WMSR: That’s right. So you seem to be the most lowkey member of Vampire Weekend. My friends and I actually joke about how you’re kind of the enigma of the group —

CT: [Laughs] Oh really? Nice! I don’t think of it that way but that’s nice.

WMSR: Well, I think it’s partly why I was so surprised to hear how personal your album and your songs are. Have you always strived to maintain a low profile on social media and through your appearances?

CT: I guess, although I would say as a fairly large counterpoint is that I’m putting an album out with my stupid face on the cover.

WMSR: [Laughs] That’s true.

CT: So that’s a pretty big vote on the non-lowkey side. I guess, I mean being in a band that does well is a very weird experience — a super blessed one, a very awesome one, crazy — but it can be confusing. The person that you are when you play those first shows, you either feel like you’re same person when you’re playing for a ton of people or a different person or whatever. I think I had — not a hard time — but I’m definitely the least adaptable of the band, I would say. I’m the most — not conservative — but I don’t pivot very well. Like it takes me a minute to change and Vampire Weekend changed very quickly a lot of times. So I don’t know, the low-key stuff, I guess? It’s probably also a little bit of a deflectionary mechanism of self-defense or you know, if you don’t put yourself out there then no one can talk shit.

So the song angle, that definitely wasn’t a conscious choice of like, “Man, I need to write super personal stuff” but I think, again, sort of similar along the lines of finding the voice of writing interesting songs, that was inevitably what I thought I had to say and what I thought people would respond to. I feel like my experience in life has been very singular, not unique, but it just feels like if I was able to say anything that would mean something to people, it would be from my experience. Even my parents were very surprised when they heard the songs, like I don’t think I told them half the stuff that I wrote about in the songs. My wife was also like, “Are you sure you wanna do this?” and I was like, “Yeah.”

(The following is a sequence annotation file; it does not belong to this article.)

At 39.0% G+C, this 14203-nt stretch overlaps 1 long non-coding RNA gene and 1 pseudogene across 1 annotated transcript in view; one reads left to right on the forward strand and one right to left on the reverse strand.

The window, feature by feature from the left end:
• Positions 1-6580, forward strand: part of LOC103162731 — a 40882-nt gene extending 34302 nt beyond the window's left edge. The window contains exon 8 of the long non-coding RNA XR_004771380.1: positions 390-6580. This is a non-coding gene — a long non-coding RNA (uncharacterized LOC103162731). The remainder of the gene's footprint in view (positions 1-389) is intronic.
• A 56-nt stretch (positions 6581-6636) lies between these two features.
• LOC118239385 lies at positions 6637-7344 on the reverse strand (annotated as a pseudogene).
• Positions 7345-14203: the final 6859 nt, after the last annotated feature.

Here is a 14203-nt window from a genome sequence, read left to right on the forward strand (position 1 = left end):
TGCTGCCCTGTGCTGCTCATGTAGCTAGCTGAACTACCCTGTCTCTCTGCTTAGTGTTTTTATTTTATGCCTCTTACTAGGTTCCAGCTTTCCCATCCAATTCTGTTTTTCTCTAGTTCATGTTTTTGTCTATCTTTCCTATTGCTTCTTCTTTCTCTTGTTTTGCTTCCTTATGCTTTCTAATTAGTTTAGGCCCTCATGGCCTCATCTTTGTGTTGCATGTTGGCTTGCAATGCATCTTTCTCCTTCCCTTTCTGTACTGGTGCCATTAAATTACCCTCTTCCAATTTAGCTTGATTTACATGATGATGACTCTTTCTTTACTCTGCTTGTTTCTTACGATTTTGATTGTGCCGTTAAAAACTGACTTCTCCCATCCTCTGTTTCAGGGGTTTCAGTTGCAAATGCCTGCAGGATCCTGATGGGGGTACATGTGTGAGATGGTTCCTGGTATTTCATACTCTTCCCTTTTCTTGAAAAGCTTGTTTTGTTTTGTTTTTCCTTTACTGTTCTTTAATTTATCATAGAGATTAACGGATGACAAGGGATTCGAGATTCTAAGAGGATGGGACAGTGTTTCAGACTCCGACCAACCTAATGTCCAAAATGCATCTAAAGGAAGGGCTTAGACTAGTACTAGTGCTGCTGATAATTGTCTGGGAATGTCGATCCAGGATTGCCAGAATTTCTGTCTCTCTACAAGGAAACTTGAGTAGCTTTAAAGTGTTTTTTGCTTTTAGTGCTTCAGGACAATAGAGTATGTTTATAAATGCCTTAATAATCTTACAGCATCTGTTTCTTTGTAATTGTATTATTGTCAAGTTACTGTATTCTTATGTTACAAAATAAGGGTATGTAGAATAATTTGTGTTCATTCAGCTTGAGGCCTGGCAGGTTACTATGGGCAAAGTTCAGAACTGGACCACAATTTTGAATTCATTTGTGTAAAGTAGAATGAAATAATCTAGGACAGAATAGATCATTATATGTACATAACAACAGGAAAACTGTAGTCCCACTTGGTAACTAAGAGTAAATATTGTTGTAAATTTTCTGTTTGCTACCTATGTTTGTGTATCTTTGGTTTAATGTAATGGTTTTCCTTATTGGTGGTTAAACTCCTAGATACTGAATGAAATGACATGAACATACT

WMSR: Might as well. So I’ve always associated you with drums, so it’s a bit surreal for me to see you singing and playing guitar. How many instruments do you play?

CT: Um… Twenty-one.

WMSR: Oh, wow.

CT: On the dot. No, I don’t know if there’s a specific number. But for the first two practices of Vampire Weekend, I was actually supposed to be the guitarist. I was a bit of a — I feel like people your age don’t know who this is — but I was a bit of a Trey Anastasio acolyte. Do you guys know who that is?

WMSR: Nope.

CT: Just like I thought. Well, ask your older brother or Google it. But anyways, I thought I would be the guitarist but then we had trouble finding a drummer and I always enjoyed playing drums and fooled around but didn’t know anything. So I said, “Well, I can give it a shot” and here we are. This, to me, it feels like I’m definitely less good than when I was in college at guitar but this feels like more of a return than a new thing. I mean, obviously doing it for actual people is new but the playing of the guitar is sort of old. The act of playing most of the instruments on the record was Pat Carney’s idea, who produced the album. He just said, “Can you do it?” and I was like “Yeah,” and he said, “Well, it’s just easier that way. Why don’t you just go ahead and do it?”